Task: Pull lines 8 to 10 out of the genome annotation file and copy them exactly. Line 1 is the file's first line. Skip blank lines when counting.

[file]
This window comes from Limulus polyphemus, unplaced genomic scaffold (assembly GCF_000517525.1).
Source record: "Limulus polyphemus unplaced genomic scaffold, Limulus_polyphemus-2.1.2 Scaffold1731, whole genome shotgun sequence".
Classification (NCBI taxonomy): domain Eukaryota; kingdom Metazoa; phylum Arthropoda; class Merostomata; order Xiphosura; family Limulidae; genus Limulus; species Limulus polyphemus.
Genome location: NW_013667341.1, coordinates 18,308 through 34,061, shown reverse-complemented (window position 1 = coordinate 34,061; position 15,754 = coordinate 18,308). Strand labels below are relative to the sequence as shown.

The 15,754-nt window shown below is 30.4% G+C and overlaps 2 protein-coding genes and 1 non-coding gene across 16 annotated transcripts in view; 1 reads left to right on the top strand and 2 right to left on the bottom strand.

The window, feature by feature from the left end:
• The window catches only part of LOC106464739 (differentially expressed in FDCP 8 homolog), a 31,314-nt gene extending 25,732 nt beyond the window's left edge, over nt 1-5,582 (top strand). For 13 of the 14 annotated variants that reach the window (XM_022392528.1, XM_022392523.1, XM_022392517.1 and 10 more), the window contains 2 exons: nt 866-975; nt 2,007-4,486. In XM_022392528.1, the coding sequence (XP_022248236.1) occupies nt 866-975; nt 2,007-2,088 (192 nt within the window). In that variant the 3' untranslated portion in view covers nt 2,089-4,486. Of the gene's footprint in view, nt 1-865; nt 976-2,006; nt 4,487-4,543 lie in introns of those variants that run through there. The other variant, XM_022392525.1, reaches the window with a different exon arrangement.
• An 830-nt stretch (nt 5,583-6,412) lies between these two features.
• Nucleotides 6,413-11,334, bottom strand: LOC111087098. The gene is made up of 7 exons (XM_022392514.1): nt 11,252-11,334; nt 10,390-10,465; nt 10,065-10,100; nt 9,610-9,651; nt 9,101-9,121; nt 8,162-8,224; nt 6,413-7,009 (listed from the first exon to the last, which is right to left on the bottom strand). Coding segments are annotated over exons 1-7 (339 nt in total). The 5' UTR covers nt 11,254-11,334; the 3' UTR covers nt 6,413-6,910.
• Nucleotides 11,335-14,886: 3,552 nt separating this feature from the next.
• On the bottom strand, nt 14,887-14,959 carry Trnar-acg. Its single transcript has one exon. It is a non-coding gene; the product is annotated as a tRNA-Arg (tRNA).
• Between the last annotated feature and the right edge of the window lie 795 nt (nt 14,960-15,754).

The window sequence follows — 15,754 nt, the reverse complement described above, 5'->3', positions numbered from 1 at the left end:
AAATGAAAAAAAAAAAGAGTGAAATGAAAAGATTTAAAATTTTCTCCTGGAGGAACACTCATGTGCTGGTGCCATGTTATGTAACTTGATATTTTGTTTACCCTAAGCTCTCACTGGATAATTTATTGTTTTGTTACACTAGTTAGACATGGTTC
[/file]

• An 830-nt stretch (nt 5,583-6,412) lies between these two features.
• Nucleotides 6,413-11,334, bottom strand: LOC111087098. The gene is made up of 7 exons (XM_022392514.1): nt 11,252-11,334; nt 10,390-10,465; nt 10,065-10,100; nt 9,610-9,651; nt 9,101-9,121; nt 8,162-8,224; nt 6,413-7,009 (listed from the first exon to the last, which is right to left on the bottom strand). Coding segments are annotated over exons 1-7 (339 nt in total). The 5' UTR covers nt 11,254-11,334; the 3' UTR covers nt 6,413-6,910.
• Nucleotides 11,335-14,886: 3,552 nt separating this feature from the next.